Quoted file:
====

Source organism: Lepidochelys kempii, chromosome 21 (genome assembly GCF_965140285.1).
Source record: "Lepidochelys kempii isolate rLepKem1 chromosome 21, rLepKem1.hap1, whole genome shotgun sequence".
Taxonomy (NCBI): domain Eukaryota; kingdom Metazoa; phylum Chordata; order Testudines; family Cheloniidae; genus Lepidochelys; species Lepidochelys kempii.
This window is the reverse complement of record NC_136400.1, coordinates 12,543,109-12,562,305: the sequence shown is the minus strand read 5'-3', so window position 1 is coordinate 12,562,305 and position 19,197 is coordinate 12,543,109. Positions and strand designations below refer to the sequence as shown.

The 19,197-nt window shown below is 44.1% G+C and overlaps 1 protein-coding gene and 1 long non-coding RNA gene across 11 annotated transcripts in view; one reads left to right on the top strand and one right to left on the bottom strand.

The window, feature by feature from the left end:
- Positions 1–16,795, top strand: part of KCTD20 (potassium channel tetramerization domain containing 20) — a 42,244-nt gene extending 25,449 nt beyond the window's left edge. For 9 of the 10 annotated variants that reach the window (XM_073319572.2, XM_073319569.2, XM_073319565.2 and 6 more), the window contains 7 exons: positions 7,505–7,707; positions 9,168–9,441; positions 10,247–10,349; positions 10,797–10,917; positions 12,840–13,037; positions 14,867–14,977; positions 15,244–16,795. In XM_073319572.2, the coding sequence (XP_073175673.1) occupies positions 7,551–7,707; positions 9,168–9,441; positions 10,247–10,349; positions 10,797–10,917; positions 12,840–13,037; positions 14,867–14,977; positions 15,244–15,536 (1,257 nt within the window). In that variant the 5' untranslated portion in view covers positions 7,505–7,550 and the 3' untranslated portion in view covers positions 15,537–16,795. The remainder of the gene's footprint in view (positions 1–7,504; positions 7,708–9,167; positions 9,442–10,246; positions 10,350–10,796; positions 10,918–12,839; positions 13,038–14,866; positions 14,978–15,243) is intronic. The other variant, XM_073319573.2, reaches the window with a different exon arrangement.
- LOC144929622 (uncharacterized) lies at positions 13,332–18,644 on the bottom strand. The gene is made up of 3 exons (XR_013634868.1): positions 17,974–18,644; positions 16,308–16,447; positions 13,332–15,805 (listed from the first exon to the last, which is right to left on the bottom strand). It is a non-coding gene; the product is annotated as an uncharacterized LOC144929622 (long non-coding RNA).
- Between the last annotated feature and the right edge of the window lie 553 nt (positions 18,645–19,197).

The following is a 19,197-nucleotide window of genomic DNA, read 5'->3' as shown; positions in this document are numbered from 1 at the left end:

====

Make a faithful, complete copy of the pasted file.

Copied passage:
Source organism: Lepidochelys kempii, chromosome 21 (genome assembly GCF_965140285.1).
Source record: "Lepidochelys kempii isolate rLepKem1 chromosome 21, rLepKem1.hap1, whole genome shotgun sequence".
Taxonomy (NCBI): domain Eukaryota; kingdom Metazoa; phylum Chordata; order Testudines; family Cheloniidae; genus Lepidochelys; species Lepidochelys kempii.
This window is the reverse complement of record NC_136400.1, coordinates 12,543,109-12,562,305: the sequence shown is the minus strand read 5'-3', so window position 1 is coordinate 12,562,305 and position 19,197 is coordinate 12,543,109. Positions and strand designations below refer to the sequence as shown.

The 19,197-nt window shown below is 44.1% G+C and overlaps 1 protein-coding gene and 1 long non-coding RNA gene across 11 annotated transcripts in view; one reads left to right on the top strand and one right to left on the bottom strand.

The window, feature by feature from the left end:
- Positions 1–16,795, top strand: part of KCTD20 (potassium channel tetramerization domain containing 20) — a 42,244-nt gene extending 25,449 nt beyond the window's left edge. For 9 of the 10 annotated variants that reach the window (XM_073319572.2, XM_073319569.2, XM_073319565.2 and 6 more), the window contains 7 exons: positions 7,505–7,707; positions 9,168–9,441; positions 10,247–10,349; positions 10,797–10,917; positions 12,840–13,037; positions 14,867–14,977; positions 15,244–16,795. In XM_073319572.2, the coding sequence (XP_073175673.1) occupies positions 7,551–7,707; positions 9,168–9,441; positions 10,247–10,349; positions 10,797–10,917; positions 12,840–13,037; positions 14,867–14,977; positions 15,244–15,536 (1,257 nt within the window). In that variant the 5' untranslated portion in view covers positions 7,505–7,550 and the 3' untranslated portion in view covers positions 15,537–16,795. The remainder of the gene's footprint in view (positions 1–7,504; positions 7,708–9,167; positions 9,442–10,246; positions 10,350–10,796; positions 10,918–12,839; positions 13,038–14,866; positions 14,978–15,243) is intronic. The other variant, XM_073319573.2, reaches the window with a different exon arrangement.
- LOC144929622 (uncharacterized) lies at positions 13,332–18,644 on the bottom strand. The gene is made up of 3 exons (XR_013634868.1): positions 17,974–18,644; positions 16,308–16,447; positions 13,332–15,805 (listed from the first exon to the last, which is right to left on the bottom strand). It is a non-coding gene; the product is annotated as an uncharacterized LOC144929622 (long non-coding RNA).
- Between the last annotated feature and the right edge of the window lie 553 nt (positions 18,645–19,197).

The following is a 19,197-nucleotide window of genomic DNA, read 5'->3' as shown; positions in this document are numbered from 1 at the left end: